R. Glenn Hubbard R.Glenn Hubbard is the Dean and Russell L. Carson Professor of Finance and Economics in the Graduate School of Business at Columbia University and Professor of Economics in Columbia's Faculty of Arts and Sciences. He is also a research associate of the National Bureau of Economic Research and a director of Automatic Data Processing, Black Rock Closed-End Funds, Dex Media, Duke Realty, KKR Financial Corporation, and Ripplewood Holdings. He received his Ph.D. in economics from Harvard University in 1983. From 2001-2003, he served as Chairman of the White House Council of Economic Advisers, and from 1991-1993, he was Deputy Assistant Secretary of the U.S. Treasury Department. Glenn Hubbard's fields of specialization are public economics, financial markets and institutions, corporate finance, macroeconomics, industrial organization, and public policy. He is the author of more than 90 articles in leading journals, including the American Economic Review, Journal of Finance, Journal of Financial Economics, Journal of Political Economy, Journal of Public Economics, Quarterly Journal of Economics, RAND Journal of Economics, and Review of Economics and Statistics. His research has been supported by grants from the National Science Foundation, the National Bureau of Economic Research, and numerous private foundations.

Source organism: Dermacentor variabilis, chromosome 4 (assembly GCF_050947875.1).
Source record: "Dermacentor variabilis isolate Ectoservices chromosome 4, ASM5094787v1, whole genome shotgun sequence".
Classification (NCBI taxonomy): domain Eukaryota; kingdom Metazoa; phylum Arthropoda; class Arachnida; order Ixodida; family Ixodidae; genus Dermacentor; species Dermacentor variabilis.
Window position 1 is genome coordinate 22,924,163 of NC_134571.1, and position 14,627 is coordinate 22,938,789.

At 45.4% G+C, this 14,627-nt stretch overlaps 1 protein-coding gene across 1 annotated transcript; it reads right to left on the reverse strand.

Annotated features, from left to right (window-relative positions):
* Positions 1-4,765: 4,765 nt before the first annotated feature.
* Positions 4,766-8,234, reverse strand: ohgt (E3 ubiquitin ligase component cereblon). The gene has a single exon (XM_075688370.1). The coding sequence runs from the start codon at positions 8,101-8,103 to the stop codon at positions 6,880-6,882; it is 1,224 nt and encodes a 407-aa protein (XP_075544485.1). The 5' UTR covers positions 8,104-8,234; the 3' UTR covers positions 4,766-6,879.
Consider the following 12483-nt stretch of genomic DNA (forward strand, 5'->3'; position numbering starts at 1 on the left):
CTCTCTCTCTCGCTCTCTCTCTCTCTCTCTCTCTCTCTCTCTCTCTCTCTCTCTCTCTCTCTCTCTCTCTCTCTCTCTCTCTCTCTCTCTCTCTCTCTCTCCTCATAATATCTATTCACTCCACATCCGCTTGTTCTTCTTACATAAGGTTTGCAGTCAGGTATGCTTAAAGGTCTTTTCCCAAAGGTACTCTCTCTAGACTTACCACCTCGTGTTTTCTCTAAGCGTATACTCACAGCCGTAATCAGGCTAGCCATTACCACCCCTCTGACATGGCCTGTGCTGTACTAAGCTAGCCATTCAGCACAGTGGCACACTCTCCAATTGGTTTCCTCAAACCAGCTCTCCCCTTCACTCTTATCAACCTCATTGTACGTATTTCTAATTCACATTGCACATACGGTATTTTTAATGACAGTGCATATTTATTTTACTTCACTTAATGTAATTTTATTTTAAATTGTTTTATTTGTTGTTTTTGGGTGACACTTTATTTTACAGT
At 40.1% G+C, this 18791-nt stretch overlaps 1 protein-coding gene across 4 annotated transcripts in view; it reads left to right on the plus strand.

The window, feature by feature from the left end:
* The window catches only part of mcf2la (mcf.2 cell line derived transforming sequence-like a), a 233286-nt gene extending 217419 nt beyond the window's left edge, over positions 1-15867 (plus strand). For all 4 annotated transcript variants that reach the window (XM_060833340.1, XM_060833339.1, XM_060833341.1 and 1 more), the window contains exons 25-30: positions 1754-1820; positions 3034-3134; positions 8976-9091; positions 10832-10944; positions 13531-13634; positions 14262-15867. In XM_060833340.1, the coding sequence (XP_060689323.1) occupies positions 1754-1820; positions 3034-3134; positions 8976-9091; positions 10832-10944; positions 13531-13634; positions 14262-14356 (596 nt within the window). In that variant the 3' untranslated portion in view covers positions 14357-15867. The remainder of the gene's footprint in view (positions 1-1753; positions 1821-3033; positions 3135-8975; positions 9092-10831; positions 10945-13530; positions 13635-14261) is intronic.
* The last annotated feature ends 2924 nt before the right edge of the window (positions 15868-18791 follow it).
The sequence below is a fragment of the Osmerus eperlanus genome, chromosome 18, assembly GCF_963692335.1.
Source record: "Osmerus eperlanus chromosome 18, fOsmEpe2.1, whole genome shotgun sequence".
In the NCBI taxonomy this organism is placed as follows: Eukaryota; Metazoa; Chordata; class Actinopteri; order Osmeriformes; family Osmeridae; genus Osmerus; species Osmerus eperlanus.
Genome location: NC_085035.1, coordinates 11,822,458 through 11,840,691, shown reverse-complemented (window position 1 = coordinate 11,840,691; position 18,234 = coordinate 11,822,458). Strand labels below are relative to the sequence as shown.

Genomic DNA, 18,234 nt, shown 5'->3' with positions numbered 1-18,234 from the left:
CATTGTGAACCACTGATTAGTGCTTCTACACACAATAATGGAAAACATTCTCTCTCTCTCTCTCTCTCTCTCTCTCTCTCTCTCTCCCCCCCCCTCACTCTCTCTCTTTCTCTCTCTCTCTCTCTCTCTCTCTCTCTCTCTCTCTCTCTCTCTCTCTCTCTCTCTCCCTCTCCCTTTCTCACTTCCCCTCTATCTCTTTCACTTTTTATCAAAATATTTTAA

Anthony Patrick O'Brien

Anthony Patrick O'Brien is a professor of economics at Lehigh University. He received his Ph.D. from the University of California, Berkeley, in 1987. He has taught principles of economics for more than 15 years, in both large sections and small honors classes. He received the Lehigh University Award for Distinguished Teaching. He was formerly the director of the Diamond Center for Economic Education and was named a Dana Foundation Faculty Fellow and Lehigh Class of 1961 Professor of Economics. He has been a visiting professor at the University of California, Santa Barbara, and the Graduate School of Industrial Administration at Carnegie Mellon University. Anthony O'Brien's research has dealt with such issues as the evolution of the U.S. automobile industry, the sources of U.S. economic competitiveness, the development of U.S. trade policy, the causes of the Great Depression, and the causes of black-white income differences. His research has been published in leading journals, including the American Economic Review, the Quarterly Journal of Economics, the Journal of Money, Credit, and Banking, Industrial Relations, and the Journal of Economic History. His research has been supported by grants from government agencies and private foundations. In addition to teaching and writing, Anthony O'Brien also serves on the editorial board of the Journal of Socio-economics.